Top SSL Certificate Brands of 2017

An ongoing survey by W3Techs has thrown up some interesting numbers on the state of the global SSL Certificate market. Most notably 23.7% of websites have yet to implement SSL certificates.

W3Techs investigated technologies of websites, not of individual web pages. If a technology was found on any of the pages, it is considered to be used by the website.

W3Techs included only the top 10 million websites (top 1 million before June 2013) in the statistics in order to limit the impact of domain spammers. Website popularity rankings were provided by Alexa (an Amazon.com company) and a 3-month average ranking was used.

W3Techs did not consider subdomains to be separate websites. For instance, sub1.example.com and sub2.example.com are considered to belong to the same site as example.com. That means for example, that all the subdomains of blogger.com, wordpress.com and similar sites are counted only as one website.

W3Techs did not include redirected domains. For example, Sun.com redirects to Oracle.com, and is therefore not counted.

Not surprisingly to us at iWebz, the results show Comodo certificates are preferred by 39.4% of all websites that use SSL certificates, and the free SSL certificate authority Let's Encrypt is yet to get major traction with websites.

w3techs ssl certificate market chare

The stats are updated daily and are available on W3Techs.com

 

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GlobalSign Certificates Un-Trusted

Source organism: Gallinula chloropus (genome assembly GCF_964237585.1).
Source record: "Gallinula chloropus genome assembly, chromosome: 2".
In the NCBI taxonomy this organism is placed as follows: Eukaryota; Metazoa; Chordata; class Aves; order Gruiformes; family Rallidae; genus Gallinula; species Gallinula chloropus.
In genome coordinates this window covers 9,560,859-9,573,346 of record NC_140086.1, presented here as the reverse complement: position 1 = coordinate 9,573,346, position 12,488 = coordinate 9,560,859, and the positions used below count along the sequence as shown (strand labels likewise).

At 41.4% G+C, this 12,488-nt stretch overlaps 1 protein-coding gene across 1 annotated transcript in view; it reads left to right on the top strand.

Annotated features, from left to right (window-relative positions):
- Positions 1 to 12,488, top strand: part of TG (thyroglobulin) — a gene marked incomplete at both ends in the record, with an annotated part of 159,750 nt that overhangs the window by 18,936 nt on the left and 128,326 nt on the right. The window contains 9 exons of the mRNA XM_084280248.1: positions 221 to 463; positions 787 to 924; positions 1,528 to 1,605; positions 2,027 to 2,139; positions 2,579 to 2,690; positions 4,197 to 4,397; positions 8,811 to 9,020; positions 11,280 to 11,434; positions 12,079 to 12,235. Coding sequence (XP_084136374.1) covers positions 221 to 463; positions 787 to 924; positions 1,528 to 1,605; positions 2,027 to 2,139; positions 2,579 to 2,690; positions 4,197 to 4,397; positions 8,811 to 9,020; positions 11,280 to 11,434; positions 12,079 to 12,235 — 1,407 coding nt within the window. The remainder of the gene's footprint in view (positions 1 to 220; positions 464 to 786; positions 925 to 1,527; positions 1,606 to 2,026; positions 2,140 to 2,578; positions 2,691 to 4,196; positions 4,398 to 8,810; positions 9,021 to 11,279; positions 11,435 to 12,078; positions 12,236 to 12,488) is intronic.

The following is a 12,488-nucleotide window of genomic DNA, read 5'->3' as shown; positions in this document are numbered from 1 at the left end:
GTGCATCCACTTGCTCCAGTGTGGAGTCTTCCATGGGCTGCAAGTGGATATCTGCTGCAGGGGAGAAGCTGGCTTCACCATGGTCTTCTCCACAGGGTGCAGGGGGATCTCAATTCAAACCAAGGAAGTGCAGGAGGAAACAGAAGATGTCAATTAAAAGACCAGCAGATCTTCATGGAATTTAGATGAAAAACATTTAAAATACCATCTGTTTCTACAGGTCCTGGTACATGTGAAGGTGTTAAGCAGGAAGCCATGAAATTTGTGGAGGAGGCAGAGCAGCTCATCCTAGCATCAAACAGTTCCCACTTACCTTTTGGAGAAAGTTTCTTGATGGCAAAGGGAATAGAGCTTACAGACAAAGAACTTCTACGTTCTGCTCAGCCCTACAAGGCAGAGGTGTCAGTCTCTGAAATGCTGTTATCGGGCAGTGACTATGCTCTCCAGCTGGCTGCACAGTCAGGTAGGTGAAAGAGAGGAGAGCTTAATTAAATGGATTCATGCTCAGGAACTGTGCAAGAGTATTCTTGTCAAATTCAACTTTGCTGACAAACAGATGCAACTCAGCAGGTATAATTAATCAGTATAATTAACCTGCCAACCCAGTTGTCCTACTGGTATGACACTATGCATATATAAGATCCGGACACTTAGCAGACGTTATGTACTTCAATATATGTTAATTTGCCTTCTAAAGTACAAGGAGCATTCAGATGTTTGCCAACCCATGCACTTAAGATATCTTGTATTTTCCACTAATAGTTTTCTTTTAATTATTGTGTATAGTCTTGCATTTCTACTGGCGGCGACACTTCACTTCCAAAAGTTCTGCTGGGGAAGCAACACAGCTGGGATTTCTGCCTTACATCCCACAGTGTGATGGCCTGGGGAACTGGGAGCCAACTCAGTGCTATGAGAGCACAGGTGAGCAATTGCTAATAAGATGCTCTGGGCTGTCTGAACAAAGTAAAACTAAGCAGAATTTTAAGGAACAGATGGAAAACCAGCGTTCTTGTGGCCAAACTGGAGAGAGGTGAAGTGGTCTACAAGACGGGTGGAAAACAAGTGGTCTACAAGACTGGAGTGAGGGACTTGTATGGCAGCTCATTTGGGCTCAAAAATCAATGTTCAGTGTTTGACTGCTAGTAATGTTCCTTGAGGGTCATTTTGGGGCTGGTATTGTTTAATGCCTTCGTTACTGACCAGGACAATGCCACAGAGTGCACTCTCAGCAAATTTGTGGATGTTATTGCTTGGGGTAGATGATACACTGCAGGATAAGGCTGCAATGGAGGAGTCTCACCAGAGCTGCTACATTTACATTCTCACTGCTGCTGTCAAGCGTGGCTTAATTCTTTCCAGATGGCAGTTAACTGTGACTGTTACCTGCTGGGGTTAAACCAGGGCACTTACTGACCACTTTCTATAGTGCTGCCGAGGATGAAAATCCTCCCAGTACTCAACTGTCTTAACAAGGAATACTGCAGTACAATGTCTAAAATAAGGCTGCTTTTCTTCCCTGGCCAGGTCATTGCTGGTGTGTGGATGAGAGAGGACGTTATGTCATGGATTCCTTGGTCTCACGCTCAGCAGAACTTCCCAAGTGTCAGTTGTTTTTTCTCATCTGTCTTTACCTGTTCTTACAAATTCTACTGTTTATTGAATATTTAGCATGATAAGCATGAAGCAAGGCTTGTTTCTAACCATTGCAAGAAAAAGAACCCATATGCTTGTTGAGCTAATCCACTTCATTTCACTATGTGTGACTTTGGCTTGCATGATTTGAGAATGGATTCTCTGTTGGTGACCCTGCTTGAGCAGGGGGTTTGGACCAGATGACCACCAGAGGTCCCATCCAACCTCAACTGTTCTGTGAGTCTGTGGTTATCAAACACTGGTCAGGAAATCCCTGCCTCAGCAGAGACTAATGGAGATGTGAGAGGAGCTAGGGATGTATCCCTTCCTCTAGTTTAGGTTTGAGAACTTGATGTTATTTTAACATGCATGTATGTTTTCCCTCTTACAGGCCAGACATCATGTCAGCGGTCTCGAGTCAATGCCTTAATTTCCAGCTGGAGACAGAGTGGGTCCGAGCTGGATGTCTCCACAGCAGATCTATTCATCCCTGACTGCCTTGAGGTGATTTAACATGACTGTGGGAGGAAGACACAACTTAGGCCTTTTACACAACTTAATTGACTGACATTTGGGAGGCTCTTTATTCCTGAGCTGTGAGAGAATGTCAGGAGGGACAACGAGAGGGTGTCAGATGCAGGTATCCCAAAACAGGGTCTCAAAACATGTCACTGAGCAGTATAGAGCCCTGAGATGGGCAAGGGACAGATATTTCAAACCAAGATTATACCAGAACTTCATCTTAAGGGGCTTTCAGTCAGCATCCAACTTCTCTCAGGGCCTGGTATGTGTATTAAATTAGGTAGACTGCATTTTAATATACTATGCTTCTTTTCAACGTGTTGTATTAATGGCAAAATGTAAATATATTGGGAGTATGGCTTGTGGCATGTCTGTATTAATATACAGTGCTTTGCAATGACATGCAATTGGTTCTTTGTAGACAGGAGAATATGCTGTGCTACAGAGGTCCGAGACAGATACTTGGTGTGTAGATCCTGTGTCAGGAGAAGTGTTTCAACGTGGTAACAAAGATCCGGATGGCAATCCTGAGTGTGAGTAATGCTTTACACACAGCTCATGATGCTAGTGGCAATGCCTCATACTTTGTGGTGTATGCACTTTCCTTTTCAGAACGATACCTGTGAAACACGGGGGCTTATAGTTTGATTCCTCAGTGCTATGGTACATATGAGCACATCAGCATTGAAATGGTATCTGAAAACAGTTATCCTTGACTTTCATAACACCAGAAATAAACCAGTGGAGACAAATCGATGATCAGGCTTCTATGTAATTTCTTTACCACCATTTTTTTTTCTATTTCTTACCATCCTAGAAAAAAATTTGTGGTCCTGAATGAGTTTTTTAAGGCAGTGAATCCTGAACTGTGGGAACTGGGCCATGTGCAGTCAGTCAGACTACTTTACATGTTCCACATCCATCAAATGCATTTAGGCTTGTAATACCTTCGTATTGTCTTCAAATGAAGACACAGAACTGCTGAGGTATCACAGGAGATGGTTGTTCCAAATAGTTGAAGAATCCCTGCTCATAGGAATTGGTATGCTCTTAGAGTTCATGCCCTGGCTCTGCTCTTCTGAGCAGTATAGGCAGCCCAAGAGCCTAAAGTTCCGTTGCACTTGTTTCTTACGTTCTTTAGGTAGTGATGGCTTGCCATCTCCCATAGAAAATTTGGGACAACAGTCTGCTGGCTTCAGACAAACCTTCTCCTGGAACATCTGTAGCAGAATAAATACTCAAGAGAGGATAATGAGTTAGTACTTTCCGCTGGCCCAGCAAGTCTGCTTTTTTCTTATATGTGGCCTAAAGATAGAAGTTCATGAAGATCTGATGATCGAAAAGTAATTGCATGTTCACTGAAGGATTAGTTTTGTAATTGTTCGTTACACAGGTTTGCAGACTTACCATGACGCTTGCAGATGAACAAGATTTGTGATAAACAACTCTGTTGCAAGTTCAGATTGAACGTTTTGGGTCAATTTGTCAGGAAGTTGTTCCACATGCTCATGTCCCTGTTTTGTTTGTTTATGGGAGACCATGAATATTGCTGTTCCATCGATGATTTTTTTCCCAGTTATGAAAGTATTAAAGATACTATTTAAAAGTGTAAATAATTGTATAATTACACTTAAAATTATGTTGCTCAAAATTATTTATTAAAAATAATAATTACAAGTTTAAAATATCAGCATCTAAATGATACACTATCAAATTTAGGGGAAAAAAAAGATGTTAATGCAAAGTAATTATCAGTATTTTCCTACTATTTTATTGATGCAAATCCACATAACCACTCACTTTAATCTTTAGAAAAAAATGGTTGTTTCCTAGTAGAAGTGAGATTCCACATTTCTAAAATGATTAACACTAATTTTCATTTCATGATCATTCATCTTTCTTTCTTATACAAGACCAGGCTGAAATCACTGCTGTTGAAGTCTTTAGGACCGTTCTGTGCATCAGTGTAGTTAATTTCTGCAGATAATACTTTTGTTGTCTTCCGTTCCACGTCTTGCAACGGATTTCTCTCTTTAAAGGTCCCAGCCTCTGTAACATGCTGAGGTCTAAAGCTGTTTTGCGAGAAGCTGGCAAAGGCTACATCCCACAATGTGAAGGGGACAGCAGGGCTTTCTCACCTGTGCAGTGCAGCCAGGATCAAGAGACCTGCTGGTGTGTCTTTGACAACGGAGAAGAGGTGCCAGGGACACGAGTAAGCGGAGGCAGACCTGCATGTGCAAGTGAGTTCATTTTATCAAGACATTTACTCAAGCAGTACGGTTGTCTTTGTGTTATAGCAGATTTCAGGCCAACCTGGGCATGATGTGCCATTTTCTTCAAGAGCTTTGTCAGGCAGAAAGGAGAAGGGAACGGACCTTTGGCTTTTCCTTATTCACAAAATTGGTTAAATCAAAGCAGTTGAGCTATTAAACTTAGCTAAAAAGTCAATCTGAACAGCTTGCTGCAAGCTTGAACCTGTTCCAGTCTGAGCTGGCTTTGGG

GlobalSign Certificates Revoked

Users around the world have had trouble accessing some HTTPS-based websites due to a certificate revocation testing error at GlobalSign. Websites affected included those of the Financial Times, Guardian, Wikipedia, and Dropbox.

Most sites these days are installing SSL/TLS certificates to benefit from various options afforded by HTTPS connections. However, websites secured by GlobalSign had the opposite experience thanks to a goof-up by the Certificate Authority.

globalsign error shows wikipedia insecure

The Goof-up...

GlobalSign inadvertently triggered the revocation of its intermediary certificates while updating a special cross-certificate. The revocation of such a certificate was interpreted by some browsers and systems also as a revocation of the intermediate certificates that chained back to it. This broke the chain of trust and ultimately canceled SSL/TLS certificates issued to it's customers.

It could take until the beginning of next week for the accidentally revoked certificates to be corrected, leaving visitors unable to easily read their favorite webpages. Sales at affected e-commerce websites using GlobalSign SSL/TLS certificates will also be badly impacted.

Are you affected?

The problem will not hit everyone due to the wide range of caching and revocation policies employed by different browsers, apps and other software. If your mobile app or web browser hasn't picked up the revocation yet, it should be fine.

GlobalSign has released a full incident report to provide full disclosure on the Certificate Revocation Issue.

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All certificates purchased via iWebz will have the best SHA2 256-bit security encryption with 2048-bit key length, and also improve your website's Google search result ranking.

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